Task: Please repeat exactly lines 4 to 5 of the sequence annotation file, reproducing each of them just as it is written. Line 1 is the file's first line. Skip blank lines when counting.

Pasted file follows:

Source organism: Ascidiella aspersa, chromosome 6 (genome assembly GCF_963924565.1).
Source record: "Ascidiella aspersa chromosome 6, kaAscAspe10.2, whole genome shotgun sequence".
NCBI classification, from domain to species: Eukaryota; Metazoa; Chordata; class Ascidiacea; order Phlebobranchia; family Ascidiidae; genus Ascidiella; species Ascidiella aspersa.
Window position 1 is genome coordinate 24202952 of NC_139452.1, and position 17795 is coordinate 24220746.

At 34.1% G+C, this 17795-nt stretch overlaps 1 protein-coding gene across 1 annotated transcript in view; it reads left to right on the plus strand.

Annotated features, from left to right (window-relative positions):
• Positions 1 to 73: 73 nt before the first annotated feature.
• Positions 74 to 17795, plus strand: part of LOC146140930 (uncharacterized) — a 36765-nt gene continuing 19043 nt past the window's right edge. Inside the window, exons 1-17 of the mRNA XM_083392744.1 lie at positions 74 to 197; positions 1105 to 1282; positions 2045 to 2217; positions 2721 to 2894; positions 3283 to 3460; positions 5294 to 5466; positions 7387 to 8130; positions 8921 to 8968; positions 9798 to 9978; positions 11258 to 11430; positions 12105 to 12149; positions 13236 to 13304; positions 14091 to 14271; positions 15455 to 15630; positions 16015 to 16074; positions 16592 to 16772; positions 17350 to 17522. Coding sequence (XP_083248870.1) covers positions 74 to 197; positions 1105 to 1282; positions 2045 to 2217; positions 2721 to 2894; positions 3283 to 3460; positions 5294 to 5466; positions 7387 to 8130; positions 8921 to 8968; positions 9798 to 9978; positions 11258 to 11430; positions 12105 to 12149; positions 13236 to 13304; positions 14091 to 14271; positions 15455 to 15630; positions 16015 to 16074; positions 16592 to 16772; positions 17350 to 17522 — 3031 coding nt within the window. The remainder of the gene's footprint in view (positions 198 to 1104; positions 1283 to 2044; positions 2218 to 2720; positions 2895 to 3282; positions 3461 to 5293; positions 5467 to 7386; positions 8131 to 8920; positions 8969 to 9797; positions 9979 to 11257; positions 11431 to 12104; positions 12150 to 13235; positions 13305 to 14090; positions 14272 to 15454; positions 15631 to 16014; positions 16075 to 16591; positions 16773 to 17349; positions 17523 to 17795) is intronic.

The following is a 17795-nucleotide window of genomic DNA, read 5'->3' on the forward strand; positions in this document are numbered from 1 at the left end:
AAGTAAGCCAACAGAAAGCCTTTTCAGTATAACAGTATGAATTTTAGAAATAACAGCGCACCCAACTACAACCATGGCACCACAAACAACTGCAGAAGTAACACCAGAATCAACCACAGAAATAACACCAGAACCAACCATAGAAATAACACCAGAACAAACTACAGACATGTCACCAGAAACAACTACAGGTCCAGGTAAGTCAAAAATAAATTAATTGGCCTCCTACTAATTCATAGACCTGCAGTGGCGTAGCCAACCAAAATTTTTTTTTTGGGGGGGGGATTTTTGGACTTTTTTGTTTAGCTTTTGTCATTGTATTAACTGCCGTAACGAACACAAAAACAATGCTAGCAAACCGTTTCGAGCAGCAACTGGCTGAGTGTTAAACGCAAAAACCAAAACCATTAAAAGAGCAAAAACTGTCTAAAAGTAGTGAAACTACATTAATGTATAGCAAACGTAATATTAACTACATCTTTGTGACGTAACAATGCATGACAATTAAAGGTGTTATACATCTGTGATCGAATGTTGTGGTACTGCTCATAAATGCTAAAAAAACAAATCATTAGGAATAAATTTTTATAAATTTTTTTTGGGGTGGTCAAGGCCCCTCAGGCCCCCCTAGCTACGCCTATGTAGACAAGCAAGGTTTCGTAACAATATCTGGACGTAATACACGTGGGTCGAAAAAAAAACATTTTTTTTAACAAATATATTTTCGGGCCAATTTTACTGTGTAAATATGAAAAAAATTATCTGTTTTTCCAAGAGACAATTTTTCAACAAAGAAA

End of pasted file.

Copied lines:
Window position 1 is genome coordinate 24202952 of NC_139452.1, and position 17795 is coordinate 24220746.

At 34.1% G+C, this 17795-nt stretch overlaps 1 protein-coding gene across 1 annotated transcript in view; it reads left to right on the plus strand.